The Wall Street Journal Saturday ran a fabulous piece on the DC-3 airplane, an estimated 500 of which are still flying. Tens of thousands were made, 3,000 during the war effort in the Soviet Union. What struck my eye was the wing testing when the plane was designed. According to an interview in 1985 with chief designer Arthur Emmons Raymond to celebrate the plane’s 50th birthday, bulldozers were run over the wings to test their strength. When was the last time you heard about stress testing like that? A cursory check of the web revealed no DC-3 ever crashed from structural failure. I wonder if I should suggest bulldozers to the 787 stress test folks at Boeing. Famous for their relative size and strength, the DC-3 could glide back to earth even when it was under half power or without it entirely. Here’s one recent account of a crash after an engine failed. All walked away without serious injury.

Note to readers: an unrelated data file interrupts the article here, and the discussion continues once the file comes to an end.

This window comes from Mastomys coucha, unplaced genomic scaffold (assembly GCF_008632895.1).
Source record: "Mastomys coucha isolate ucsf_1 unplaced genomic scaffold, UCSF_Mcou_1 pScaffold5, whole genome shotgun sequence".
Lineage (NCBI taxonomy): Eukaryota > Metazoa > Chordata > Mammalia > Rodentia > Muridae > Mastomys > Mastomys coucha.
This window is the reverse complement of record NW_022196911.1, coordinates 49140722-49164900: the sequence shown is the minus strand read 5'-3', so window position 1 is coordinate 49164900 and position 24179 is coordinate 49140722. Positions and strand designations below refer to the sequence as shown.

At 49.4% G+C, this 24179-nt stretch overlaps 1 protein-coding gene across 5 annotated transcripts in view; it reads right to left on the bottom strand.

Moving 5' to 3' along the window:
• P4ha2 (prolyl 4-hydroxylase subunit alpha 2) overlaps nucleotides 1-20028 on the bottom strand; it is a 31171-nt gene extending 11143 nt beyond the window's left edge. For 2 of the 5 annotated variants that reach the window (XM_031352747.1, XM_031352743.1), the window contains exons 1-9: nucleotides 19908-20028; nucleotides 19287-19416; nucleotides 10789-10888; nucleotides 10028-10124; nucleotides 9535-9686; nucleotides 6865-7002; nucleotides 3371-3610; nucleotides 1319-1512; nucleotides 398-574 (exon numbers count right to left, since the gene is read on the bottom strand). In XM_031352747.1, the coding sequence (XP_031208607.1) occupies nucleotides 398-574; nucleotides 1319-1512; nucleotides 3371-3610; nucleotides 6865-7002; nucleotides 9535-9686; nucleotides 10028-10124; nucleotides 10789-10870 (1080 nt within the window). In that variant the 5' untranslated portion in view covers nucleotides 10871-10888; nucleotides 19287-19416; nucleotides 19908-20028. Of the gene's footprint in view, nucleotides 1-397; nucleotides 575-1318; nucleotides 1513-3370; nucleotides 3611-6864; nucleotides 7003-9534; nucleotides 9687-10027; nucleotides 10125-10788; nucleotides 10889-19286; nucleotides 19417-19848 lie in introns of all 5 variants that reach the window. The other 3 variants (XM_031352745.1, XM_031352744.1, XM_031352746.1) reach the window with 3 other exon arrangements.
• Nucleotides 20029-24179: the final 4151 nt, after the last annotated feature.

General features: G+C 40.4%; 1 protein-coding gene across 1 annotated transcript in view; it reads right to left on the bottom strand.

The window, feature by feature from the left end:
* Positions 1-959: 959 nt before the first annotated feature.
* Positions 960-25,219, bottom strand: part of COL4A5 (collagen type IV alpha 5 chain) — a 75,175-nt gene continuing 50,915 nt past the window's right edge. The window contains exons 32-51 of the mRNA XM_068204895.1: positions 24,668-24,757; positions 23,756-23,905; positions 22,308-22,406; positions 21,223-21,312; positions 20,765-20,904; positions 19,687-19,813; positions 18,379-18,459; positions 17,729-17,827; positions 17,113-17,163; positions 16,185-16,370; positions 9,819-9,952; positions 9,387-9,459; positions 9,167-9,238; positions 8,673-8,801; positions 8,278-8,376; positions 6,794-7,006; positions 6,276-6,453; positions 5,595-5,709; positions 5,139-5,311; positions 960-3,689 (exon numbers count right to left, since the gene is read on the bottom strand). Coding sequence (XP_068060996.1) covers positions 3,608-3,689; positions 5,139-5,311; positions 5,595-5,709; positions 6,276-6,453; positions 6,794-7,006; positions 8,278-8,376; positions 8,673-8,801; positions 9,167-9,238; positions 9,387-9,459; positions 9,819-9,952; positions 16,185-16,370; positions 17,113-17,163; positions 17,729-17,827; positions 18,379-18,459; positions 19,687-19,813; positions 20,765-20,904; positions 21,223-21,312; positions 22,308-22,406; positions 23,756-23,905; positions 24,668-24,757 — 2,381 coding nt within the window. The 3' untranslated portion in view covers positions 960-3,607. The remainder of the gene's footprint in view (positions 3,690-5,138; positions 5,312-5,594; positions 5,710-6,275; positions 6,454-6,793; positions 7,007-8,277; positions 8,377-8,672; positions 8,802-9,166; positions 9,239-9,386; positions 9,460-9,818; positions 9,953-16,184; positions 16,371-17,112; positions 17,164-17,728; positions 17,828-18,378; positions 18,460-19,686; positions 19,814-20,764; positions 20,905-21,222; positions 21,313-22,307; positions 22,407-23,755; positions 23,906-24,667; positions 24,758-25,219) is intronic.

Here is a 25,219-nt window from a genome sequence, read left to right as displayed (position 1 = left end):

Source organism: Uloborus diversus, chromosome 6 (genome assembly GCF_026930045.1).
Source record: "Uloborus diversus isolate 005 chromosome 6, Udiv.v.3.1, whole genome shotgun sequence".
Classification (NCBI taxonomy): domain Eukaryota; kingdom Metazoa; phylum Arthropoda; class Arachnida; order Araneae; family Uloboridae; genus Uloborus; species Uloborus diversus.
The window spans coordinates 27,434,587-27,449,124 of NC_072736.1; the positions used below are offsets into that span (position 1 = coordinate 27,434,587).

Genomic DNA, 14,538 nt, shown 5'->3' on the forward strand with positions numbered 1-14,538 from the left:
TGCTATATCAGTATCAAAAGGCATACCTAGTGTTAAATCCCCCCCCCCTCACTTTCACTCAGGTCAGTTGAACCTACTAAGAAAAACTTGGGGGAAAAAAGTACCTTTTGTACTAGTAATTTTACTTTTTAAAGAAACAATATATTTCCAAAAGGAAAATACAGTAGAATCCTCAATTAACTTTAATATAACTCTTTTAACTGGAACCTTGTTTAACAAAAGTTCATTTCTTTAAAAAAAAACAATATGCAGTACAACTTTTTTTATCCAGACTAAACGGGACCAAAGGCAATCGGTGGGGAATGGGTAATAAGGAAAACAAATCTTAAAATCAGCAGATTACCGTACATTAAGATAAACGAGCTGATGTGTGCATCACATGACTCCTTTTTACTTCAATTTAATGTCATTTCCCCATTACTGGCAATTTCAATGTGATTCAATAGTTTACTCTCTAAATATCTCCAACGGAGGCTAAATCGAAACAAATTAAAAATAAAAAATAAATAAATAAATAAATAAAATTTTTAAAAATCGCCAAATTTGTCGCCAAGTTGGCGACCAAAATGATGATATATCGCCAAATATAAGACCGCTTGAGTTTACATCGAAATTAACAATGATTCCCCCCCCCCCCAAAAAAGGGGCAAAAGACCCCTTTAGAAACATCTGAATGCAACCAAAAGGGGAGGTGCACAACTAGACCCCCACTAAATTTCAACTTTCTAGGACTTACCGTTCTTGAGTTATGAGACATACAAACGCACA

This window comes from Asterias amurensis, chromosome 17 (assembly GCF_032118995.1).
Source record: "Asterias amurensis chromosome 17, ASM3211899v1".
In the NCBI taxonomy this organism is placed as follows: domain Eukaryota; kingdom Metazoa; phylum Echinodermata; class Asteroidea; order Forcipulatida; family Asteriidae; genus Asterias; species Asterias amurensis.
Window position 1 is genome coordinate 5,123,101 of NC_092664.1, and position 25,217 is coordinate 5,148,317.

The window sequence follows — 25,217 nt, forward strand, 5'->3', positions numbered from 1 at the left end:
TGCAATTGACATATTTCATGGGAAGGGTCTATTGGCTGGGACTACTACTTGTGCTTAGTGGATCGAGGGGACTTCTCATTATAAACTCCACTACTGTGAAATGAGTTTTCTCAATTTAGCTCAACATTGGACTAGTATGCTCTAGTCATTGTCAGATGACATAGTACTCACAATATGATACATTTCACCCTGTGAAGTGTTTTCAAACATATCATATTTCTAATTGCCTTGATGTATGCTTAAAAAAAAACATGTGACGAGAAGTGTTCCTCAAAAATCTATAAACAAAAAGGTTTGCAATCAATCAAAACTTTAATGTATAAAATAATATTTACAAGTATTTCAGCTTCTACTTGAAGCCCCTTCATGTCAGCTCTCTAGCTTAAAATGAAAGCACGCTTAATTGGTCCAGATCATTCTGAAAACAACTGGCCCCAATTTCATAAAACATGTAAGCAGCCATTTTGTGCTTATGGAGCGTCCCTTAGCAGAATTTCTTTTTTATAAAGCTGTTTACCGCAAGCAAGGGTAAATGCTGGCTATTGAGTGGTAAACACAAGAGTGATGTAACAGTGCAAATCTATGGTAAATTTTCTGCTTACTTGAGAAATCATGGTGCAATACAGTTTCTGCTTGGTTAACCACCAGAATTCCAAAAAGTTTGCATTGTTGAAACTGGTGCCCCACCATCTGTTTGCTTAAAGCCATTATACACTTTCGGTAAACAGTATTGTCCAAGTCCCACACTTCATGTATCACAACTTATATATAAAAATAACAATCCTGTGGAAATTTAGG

The legendary Raymond died at 99 in 1999 and his obituary reads like a veritable (and brief) history of commercial aviation in its formative years. PBS aired an episode on the venerable plane in a series on commercial aviation called “Chasing the Sun” a few years ago. The DC-3 more than any other plane ushered in the era of commercial air travel.
When you think of the DARPA Robotics Challenge, you may imagine complex humanoid contraptions made of metal and wires that move like a Terminator Series T-90. But what actually happened at the much-vaunted event was something just a bit different.
Traditional dev kits are based on a manufacturer’s microcontroller, radio module, or sensor device. The idea is to aid the design engineer in developing his or her own IoT prototype as quickly as possible. A not-so-traditional IoT development kit released by Bosch aims to simplify IoT prototyping even further.
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